Computational protocol: Impact of Experimental Hookworm Infection on the Human Gut Microbiota

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Protocol publication

[…] This study was approved and carried out in strict accordance and compliance with the National Statement on Ethical Conduct in Research Involving Humans guidelines of the National Health and Medical Research Council of Australia (www.nhrmc.gov.au/publication/humans/contents.htm; www.nhmrc.gov.au/funding/policy/researchprac.htm). The Prince Charles Hospital (Brisbane, Australia) and James Cook University Human Research Ethics Committees approved the study. Written informed consent was obtained from all subjects enrolled in the study. None of the subjects had received any antibiotic treatment prior to sample collection. This study was registered as a clinical trial at ClinicalTrials.gov (NCT00671138). Briefly, 8 otherwise healthy volunteers with HLA-DQ2+ CeD on a long-term gluten-free diet (since >6 months) were recruited and infected percutaneously with 20 infective third stage larvae (iL3) of N. americanus []. Prior to experimental infection (T0), as well as at 8 weeks post-infection (T8), individual fecal samples (approximately 10 g each) were collected from each subject and stored at −20°C until subsequent DNA extraction. Genomic DNA was extracted directly from each sample using the PowerSoil DNA isolation kit (MoBio, USA), according to the manufacturer's instructions. Parallel sequence data sets were generated for individual DNA samples by sequencing of 2 separate fragments of the 16S rRNA gene that encode the V1-V3 and the V3-V5 hypervariable regions on a 454 GS-FLX Titanium System (Roche) using universal primers described elsewhere [, ]. Forward primers incorporated GS Titanium adapters as well as a sample-specific barcode sequence. Raw sequence data have been deposited in the NCBI Sequence Read Archive under study accession number SRP041283.Sequence data were processed using the Quantitative Insights Into Microbial Ecology (QIIME) software suite []. Briefly, after filtering of low-quality reads, all remaining sequences were de-multiplexed according to barcode, including error-correction to reduce the possibility of sample misassignment. Chimeric sequences were removed using UCHIME v 3.0.617. Sequences were subsequently clustered into operational taxonomic units (OTUs) on the basis of similarity to known bacterial sequences in the Greengenes database (http://greengenes.secondgenome.com/; cut-off: 97% sequence similarity) using the UCLUST software; then, sequences were assigned to taxonomy using the Ribosomal Database Project (RDP) Classifier with the confidence level set at 0.8. Statistical analyses and data mining were conducted using the Calypso software (http://bioinfo.qimr.edu.au/calypso/). All analyses were conducted separately for each data set (V1–V3 and V3–V5). Shannon diversity and richness were compared by paired t-test and rarefaction curves. Differences in abundance of individual OTUs were assessed by paired t-test on relative abundance values, and P values were corrected for multiple testing by false discovery rate (FDR). Anosim (Jaccard distance), redundancy analysis (RDA; including human subject and week as explanatory variables), principal coordinates analysis (PCoA; Jaccard distance), and rarefaction analyses were run in Calypso with default parameters. Anosim was run twice for each variable region, with samples labeled by infection status in the first run and by subject ID in the second run, respectively. […]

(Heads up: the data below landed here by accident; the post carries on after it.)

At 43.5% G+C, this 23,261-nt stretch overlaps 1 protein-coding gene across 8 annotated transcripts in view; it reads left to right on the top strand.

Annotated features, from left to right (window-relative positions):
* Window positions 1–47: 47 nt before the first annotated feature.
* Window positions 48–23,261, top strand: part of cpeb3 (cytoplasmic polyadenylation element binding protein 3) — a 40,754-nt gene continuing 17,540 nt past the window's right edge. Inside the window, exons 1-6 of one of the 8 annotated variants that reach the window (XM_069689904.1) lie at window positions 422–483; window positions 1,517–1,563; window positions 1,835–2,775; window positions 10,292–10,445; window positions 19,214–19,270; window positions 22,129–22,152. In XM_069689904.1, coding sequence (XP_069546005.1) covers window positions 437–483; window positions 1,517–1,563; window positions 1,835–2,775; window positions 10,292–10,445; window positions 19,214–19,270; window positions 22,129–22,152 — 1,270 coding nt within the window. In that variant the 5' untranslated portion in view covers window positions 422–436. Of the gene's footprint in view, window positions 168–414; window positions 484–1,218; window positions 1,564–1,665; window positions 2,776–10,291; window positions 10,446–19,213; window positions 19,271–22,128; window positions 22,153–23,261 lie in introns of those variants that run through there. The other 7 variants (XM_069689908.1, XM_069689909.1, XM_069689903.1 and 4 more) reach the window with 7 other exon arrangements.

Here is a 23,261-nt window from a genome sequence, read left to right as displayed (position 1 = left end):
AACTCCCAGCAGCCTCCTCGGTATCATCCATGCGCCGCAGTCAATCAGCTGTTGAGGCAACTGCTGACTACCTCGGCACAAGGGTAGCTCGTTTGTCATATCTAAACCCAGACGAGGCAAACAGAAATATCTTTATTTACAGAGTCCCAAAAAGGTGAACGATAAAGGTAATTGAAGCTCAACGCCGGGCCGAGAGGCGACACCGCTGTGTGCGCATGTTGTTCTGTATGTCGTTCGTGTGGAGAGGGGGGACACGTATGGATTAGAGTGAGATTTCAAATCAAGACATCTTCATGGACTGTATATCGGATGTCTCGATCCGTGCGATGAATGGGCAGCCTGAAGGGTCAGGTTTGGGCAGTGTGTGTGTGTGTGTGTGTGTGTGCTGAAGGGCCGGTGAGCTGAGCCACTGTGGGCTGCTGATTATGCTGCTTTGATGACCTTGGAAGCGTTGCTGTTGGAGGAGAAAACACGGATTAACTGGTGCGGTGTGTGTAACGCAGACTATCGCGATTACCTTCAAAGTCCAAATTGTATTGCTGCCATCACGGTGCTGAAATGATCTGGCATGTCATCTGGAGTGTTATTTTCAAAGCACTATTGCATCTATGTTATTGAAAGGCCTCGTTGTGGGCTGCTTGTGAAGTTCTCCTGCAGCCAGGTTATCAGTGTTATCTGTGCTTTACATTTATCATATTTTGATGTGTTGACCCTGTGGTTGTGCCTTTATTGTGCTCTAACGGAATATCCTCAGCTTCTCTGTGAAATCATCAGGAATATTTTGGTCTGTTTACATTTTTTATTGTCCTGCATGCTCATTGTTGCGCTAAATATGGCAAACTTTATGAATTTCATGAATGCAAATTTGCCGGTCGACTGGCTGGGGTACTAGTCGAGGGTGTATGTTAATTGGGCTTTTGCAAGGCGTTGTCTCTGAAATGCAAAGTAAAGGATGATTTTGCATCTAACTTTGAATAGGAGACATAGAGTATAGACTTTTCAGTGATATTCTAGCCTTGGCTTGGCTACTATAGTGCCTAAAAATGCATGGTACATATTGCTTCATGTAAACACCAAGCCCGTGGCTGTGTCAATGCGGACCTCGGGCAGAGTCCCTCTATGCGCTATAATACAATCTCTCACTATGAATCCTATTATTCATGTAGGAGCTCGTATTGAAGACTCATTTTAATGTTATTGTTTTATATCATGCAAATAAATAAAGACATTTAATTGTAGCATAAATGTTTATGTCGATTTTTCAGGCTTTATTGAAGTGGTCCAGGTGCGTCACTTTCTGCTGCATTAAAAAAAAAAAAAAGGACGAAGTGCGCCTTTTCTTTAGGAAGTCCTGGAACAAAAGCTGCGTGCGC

Pipeline specifications

Software tools QIIME, UCHIME, UCLUST, RDP Classifier
Databases SRA ClinicalTrials.gov Greengenes
Application 16S rRNA-seq analysis
Organisms Necator americanus, Homo sapiens
Diseases Hookworm Infections, Infection